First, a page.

This gaunt self-portrait, made one year after the end of World War I, manifests a physical and spiritual weariness that was both personal and national.
Gallery label from German Expressionism: The Graphic Impulse, March 27–July 11, 2011.
A former architecture student, Erich Heckel founded the artists' group Brücke (Bridge) in Dresden in 1905, together with Fritz Bleyl, Karl Schmidt-Rottluff, and Ernst Ludwig Kirchner. The bold coloring and sharp angularity of his portraits, nudes, bathers, and cabaret performers helped define the German Expressionist aesthetic in painting and printmaking. During his lifetime, Heckel completed more than one thousand prints, the vast majority between 1905 and 1923. He made hundreds of etchings and lithographs, but is most acclaimed for his woodcuts, which display a radical flatness and simplification of form. He created Fränzi Reclining by sawing the woodblock into pieces, inking each part separately, and then reassembling them for printing, a jigsaw-puzzle technique derived from Edvard Munch, the Norwegian painter whose highly experimental approach to printmaking was emulated by Brücke artists. Heckel's model, twelve-year-old Fränzi, was a favorite of the Brücke members; they responded to her awkward poses, so typical of adolescence and so unlike those of conventional models. The exaggerated masklike features of her face were inspired in part by the artist's study of African sculptures at the Dresden Ethnological Museum. After moving from Dresden to Berlin in 1911, along with other Brücke artists, Heckel turned increasingly to themes of melancholy and isolation. By 1913 the Brücke group had disbanded, and in 1915 Heckel went off to war. Portrait of a Man, a gaunt self-portrait created in the difficult months just after the war ended, manifests a psychic weariness that may be interpreted as broadly symbolic of the German people at that time. Technically, it demonstrates Heckel's ongoing eagerness to experiment with printmaking processes. The colored areas were applied to the wood with a brush rather than with the more common ink roller. The thick brushstrokes create a painterly surface that contrasts with the deliberate flatness in his earlier work.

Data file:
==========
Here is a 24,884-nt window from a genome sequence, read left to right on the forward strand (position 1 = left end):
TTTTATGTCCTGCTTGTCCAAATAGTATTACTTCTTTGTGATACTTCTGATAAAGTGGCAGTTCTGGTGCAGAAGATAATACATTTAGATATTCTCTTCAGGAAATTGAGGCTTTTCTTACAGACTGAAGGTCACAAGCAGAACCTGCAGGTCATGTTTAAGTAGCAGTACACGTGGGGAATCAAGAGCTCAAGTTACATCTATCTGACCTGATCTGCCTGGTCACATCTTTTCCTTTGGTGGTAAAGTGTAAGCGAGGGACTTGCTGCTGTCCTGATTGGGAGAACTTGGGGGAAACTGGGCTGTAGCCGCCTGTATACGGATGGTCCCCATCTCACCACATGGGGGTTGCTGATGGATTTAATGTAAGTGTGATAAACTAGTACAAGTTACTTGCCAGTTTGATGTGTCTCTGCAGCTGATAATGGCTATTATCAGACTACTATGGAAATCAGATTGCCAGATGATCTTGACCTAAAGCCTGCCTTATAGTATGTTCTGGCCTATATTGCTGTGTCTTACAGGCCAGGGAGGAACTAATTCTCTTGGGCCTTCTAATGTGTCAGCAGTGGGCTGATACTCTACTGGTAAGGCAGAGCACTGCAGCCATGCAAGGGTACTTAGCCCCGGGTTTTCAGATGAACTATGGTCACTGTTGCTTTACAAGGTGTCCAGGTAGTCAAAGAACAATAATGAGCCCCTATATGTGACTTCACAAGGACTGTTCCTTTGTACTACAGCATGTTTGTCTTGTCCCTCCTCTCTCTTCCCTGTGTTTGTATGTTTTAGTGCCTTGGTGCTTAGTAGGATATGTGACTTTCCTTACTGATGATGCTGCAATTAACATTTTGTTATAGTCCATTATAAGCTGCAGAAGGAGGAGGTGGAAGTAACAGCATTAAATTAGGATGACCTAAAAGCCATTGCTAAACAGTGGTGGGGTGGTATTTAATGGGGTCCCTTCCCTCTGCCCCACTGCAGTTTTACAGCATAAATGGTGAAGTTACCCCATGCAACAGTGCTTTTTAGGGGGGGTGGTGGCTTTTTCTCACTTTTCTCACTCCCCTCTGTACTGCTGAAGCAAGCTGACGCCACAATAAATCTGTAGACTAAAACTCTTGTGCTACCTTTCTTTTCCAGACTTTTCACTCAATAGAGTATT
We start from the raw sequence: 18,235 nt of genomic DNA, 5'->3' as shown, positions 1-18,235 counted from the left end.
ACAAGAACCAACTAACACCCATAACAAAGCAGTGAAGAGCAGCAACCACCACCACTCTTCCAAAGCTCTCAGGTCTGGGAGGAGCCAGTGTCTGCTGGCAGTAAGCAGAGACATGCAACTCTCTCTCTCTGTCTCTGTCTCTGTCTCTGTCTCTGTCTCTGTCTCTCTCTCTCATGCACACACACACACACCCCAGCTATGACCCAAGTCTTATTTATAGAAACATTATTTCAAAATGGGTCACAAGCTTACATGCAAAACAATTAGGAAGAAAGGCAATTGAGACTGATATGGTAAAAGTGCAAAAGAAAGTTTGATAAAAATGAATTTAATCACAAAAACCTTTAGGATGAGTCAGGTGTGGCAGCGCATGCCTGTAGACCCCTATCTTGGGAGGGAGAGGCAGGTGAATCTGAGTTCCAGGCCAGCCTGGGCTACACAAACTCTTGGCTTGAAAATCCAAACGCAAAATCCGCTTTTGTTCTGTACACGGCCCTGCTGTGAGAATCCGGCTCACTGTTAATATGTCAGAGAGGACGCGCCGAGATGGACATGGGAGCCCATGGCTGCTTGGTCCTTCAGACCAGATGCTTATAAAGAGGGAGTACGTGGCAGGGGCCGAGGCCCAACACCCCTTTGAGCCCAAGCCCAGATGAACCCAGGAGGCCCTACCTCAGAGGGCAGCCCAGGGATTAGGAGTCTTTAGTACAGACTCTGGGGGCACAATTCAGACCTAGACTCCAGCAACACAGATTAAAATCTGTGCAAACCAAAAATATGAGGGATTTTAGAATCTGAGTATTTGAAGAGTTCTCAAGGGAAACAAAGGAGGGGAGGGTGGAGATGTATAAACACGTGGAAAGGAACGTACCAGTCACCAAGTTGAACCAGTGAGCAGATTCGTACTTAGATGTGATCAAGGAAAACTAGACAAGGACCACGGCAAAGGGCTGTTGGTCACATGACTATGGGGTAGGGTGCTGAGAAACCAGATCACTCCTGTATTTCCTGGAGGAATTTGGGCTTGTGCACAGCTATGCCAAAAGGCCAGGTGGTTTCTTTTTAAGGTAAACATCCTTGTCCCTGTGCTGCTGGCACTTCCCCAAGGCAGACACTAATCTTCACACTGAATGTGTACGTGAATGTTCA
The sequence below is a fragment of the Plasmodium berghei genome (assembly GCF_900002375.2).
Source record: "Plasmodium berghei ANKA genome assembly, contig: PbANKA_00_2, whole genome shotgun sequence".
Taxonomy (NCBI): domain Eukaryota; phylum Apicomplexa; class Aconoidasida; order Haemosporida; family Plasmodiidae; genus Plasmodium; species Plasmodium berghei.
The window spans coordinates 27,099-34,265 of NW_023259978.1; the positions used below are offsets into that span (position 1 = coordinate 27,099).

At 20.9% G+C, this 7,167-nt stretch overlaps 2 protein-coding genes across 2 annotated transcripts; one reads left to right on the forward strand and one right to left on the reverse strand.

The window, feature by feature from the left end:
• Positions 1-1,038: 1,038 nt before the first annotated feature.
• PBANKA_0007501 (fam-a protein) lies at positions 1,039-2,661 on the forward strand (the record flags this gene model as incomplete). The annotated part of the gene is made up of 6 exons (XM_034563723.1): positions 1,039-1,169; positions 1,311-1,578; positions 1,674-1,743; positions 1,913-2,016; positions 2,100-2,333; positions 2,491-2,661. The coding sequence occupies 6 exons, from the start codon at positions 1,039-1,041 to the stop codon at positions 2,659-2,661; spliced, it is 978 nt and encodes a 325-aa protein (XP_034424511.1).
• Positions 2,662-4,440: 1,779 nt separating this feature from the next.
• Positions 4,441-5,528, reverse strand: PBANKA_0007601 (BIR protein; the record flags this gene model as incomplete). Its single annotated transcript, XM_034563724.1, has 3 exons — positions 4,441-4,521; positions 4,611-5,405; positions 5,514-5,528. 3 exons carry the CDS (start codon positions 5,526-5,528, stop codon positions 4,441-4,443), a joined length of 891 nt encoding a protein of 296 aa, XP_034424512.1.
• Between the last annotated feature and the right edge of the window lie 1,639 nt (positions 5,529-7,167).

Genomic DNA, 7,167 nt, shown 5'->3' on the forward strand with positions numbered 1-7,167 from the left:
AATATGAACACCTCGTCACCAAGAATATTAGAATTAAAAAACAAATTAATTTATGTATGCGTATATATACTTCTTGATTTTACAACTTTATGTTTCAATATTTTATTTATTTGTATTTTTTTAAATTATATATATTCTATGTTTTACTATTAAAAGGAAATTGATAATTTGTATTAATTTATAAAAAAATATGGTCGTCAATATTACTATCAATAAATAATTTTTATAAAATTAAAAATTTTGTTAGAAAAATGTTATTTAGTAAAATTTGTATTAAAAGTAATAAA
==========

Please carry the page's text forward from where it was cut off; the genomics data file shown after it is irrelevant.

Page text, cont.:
Publication excerpt from an essay by Starr Figura, in Deborah Wye, Artists and Prints: Masterworks from The Museum of Modern Art, New York: The Museum of Modern Art, 2004, p. 56.